To better understand this role, cancer epidemiologist Cornelia Ulrich of Huntsman
Cancer Institute in Salt Lake City and
colleagues recently analyzed studies that
explore how fat cells, also called adipose
tissue, send signals to cancer cells. “We
have evidence now for a bidirectional
interaction that goes back and forth
between the adipose cells and the tumor
cells,” Ulrich says.
The research, published in the
September 2017 Cancer Prevention
Research, suggests that different types of
adipose tissue may play different roles in
cancer development, growth and metastasis, depending on its location and proximity to the tumor tissue. For example,
cells in the breast are made up of fat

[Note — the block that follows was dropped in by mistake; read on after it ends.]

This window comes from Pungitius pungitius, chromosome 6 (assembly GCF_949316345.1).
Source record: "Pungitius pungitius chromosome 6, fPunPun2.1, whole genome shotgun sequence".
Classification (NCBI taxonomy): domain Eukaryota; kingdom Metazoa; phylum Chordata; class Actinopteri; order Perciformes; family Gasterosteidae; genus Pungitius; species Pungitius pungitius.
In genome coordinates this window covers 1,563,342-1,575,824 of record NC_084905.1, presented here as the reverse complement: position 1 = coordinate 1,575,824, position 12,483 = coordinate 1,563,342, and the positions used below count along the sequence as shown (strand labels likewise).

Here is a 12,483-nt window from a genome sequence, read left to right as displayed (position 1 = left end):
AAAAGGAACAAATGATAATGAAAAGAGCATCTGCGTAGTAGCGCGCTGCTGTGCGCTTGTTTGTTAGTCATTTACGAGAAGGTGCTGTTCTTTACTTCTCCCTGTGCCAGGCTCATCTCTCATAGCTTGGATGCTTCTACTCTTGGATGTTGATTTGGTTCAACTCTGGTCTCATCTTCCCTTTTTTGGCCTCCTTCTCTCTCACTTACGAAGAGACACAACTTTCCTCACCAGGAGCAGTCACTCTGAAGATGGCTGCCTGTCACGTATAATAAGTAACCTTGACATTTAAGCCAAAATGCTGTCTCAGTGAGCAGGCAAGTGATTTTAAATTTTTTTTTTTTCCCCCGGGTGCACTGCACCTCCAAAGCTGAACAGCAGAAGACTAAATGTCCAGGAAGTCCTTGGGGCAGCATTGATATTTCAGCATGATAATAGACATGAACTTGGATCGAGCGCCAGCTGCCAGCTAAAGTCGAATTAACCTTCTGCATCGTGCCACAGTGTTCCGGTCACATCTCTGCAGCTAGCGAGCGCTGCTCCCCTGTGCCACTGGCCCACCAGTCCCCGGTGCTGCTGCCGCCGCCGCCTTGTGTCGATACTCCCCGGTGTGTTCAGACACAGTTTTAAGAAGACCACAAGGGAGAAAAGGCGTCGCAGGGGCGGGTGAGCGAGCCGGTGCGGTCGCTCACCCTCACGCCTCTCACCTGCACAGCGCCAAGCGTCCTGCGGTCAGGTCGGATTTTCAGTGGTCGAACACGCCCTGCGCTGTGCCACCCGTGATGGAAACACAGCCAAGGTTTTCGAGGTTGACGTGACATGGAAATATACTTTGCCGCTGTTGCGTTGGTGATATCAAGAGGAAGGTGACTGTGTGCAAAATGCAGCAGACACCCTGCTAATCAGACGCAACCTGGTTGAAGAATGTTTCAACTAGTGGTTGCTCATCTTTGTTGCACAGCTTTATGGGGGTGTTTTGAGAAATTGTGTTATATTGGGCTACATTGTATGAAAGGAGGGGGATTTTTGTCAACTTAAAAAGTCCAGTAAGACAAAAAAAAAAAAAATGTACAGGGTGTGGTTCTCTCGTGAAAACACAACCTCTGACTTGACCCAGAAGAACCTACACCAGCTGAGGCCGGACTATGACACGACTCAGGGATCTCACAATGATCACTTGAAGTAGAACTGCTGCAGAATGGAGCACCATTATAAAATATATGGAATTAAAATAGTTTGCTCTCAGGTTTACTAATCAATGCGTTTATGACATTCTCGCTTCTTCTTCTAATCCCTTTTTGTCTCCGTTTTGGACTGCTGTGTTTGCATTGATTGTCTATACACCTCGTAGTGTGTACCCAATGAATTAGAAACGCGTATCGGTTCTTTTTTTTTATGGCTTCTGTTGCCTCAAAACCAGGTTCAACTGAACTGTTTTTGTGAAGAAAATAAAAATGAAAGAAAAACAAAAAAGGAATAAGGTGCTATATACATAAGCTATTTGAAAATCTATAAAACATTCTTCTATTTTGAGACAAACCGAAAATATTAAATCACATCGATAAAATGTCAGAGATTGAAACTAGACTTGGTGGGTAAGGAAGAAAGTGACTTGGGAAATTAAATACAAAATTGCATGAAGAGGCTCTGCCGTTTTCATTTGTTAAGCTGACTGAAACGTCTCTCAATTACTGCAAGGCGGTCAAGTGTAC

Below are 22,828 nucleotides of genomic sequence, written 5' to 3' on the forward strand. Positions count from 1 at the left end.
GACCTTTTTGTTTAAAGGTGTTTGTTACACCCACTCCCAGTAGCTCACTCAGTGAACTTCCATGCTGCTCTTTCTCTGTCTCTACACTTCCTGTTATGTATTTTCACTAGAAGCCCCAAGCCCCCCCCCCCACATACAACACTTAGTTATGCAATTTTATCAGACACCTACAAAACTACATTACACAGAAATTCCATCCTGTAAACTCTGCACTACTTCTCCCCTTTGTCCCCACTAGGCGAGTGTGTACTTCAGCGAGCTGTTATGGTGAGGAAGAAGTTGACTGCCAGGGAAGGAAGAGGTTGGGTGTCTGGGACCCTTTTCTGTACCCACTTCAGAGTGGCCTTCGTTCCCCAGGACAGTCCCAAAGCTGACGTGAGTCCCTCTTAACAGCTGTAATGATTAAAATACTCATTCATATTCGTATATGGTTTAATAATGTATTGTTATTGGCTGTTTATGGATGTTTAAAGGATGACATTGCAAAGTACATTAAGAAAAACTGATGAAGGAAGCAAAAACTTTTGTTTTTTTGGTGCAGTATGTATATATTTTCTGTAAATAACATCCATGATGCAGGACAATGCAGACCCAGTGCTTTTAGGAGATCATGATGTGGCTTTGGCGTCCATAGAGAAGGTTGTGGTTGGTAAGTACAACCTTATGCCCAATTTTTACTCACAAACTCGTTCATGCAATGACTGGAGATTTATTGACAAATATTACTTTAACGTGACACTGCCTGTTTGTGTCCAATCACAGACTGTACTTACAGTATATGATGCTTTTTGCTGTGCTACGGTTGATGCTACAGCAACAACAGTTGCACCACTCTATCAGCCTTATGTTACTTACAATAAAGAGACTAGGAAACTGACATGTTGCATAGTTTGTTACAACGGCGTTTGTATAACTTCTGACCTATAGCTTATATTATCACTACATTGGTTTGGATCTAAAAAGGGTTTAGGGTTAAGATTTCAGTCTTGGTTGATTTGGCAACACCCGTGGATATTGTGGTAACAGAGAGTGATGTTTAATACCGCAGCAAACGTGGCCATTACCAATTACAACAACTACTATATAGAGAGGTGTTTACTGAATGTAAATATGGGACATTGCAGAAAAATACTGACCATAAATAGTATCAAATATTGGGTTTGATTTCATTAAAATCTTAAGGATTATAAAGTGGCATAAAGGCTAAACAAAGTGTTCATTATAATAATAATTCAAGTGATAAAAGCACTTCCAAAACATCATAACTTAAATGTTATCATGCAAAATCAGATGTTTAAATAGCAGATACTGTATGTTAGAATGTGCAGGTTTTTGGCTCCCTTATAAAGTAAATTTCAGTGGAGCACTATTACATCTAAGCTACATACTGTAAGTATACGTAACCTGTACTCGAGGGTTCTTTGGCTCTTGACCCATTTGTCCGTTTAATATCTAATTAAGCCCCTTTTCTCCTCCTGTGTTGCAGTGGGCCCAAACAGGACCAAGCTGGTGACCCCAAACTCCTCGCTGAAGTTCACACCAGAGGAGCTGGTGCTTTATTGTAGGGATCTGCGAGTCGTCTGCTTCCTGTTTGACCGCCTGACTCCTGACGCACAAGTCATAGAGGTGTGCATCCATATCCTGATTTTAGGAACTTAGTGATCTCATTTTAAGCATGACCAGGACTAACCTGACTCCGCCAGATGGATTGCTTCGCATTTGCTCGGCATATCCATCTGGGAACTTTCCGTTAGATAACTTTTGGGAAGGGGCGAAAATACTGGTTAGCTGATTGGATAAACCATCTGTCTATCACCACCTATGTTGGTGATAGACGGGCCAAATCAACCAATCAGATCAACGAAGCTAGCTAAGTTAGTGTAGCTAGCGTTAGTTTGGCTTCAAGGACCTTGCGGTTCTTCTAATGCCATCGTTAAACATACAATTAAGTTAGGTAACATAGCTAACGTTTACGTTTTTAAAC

that secretes different signals than fat
packed tightly around abdominal organs.
The latter type of fat, known as visceral
adipose tissue, is considered more meta-
bolically active than other types of fat, but
scientists have yet to understand the role
these fat cells play in cancer development
Ulrich spoke with Cancer Today about
the obesity-cancer link and what this could
mean for patients.
CT: Do fat cells appear to have a role in
ULRICH: What we have learned over the
past years is that adipose tissue secretes
substances that can be relevant for the
growth of tumors.
C T: How could fat fuel cancer cells?
ULRICH: There are what we call paracrine
and endocrine relationships. Paracrine is
the relationship where cells secrete substances that then can interact with tissues
Obesity is a risk factor for many cancer types, including endometrial, liver, ovarian, kidney, colorectal and postmenopausal breast cancers. What’s less clear is how
fat contributes to cancer risk and progression.
CANCER EPIDEMIOLOGIST CORNELIA ULRICH DISCUSSES
RESEARCH THAT EXPLORES HOW FAT CELLS AND CANCER
PHOTO COUR TES Y OF CORNELIA ULRICH